A month in the life of a high school student in the age of the pandemic
Teachers have a somewhat different but parallel calculus defining our daily routines. At the beginning of the year, we wonder how we will learn all the names of the students if we can’t see their faces. Many of our students have fallen behind because of all the time they missed. Behavioral issues are an added distraction this year. Since we returned from vacation, student and staff absences have affected what and how we can teach as we try to make up for lost time.
Our day is full of questions: Which of my students is sick? This girl with the cough – does she have COVID? Why doesn’t this kid keep his mask on his nose? If I teach new material today, will I need to revisit it next week when the missing students return? What class will I have to cover today, since there are not enough substitutes? If I get sick, will there be a substitute available for me, and will my students fall even further behind? Will my students be ready for the MCAS and Advanced Placement exams?
Will we ever go back to normal, or has normal changed forever?
Remote learning ban does more harm than good
I sure hope Governor Baker has read Jenna Russell’s article on in-person teaching in the time of COVID-19. It would seem that, in the world of the governor, banning anything other than in-person classes creates the perfect atmosphere for students to learn, even during a raging pandemic. In the real world of Worcester Technical High School, young people stand outside in the freezing cold to avoid classmates crammed into a crowded cafeteria.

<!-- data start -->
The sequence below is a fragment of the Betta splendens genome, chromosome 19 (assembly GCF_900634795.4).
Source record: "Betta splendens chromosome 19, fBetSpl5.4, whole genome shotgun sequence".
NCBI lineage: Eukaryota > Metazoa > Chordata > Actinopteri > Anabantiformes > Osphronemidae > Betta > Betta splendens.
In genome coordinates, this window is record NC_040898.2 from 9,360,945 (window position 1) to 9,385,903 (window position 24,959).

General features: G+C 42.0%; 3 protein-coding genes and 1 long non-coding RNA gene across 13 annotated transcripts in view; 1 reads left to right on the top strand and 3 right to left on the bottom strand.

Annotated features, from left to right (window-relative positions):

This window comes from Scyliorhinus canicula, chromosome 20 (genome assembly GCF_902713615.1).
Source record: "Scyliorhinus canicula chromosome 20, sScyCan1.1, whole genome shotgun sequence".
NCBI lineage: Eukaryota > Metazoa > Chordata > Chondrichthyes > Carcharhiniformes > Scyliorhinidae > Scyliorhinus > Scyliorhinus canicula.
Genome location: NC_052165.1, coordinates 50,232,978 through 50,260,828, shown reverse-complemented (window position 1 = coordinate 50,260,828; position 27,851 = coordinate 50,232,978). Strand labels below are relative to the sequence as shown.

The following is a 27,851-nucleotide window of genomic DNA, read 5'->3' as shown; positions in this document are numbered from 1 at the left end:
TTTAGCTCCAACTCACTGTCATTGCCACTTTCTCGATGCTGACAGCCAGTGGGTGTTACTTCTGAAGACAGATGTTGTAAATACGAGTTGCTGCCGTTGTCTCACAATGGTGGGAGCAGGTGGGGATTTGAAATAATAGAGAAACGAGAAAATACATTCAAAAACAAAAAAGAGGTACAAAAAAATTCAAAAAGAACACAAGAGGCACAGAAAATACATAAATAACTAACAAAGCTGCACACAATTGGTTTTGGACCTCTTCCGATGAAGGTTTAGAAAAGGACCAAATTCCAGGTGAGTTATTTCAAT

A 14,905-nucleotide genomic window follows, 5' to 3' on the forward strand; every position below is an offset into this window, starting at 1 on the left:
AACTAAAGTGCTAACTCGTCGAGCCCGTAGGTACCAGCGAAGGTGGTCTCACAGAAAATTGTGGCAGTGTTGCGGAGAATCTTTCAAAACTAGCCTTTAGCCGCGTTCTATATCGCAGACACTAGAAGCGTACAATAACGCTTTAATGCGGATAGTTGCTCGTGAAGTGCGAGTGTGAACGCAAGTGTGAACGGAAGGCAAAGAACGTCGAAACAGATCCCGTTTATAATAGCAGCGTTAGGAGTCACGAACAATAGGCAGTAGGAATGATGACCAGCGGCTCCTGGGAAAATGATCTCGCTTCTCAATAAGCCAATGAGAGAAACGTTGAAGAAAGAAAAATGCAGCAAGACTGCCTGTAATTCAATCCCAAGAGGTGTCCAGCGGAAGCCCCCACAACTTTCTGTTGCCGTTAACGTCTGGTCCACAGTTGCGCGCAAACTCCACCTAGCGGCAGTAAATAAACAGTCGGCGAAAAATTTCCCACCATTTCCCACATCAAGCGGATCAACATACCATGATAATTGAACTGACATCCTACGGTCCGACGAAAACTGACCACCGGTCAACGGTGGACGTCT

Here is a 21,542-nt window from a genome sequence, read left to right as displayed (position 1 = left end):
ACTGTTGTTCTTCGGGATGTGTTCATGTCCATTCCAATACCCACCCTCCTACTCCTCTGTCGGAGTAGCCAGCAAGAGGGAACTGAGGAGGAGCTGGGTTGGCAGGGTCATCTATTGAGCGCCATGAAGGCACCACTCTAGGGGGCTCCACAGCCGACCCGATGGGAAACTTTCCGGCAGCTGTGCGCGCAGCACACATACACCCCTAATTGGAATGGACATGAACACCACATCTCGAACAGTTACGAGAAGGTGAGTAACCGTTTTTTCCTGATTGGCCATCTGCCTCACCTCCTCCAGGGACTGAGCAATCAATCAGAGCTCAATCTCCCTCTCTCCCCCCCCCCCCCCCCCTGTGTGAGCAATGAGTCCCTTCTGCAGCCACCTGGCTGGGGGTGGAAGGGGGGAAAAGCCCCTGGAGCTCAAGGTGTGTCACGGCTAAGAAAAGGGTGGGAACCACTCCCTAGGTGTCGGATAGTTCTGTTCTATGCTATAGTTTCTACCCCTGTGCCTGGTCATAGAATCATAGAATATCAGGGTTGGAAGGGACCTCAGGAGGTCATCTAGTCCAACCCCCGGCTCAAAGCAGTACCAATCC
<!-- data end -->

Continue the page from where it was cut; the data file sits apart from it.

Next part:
In the real world, as Russell reports, 100,000 out of 911,000 students have tested positive since December. Every day there is a 30% absence rate and students who have to quarantine return to an overwhelming workload that compromises their grades. The real world is filled with anxious college students struggling in the atmosphere created by the pandemic.
Perhaps Baker could have a more nuanced appreciation of what is really going on in schools and develop a more nuanced set of policies rather than the state’s one-size-fits-all approach. Students are currently facing significant challenges attending in-person classes and may be best served by a combination of in-person and distance learning.
East of Bridgewater
Let’s take a break before embracing e-learning at school
In an article published in the Ideas section on January 16, Thomas Arnett praised online learning at school (“A better way to do online learning”). A week later, the Globe published a news article following Worcester student Stacia Zoghbi as she navigates a school day in the COVID era. Zoghbi said her favorite class is AP statistics because it’s the rare class where the teacher directly instructs the students and they don’t focus on their laptops. Zoghbi said, “Nothing beats paper and a pen and listening to your teacher. He makes the problems on the board and everyone is engaged. . . . We shouldn’t have to stare at screens for eight hours a day. »
It is disappointing that Arnett did not consider the drawbacks of the model he was advocating. In my experience, in 15 years in the classroom, students want to learn from teachers. They want to talk to each other, hear ideas and questions from their peers, and feel engaged in a learning community. Many don’t want to stare at screens all day, and we should take that into account when discussing the future of online learning.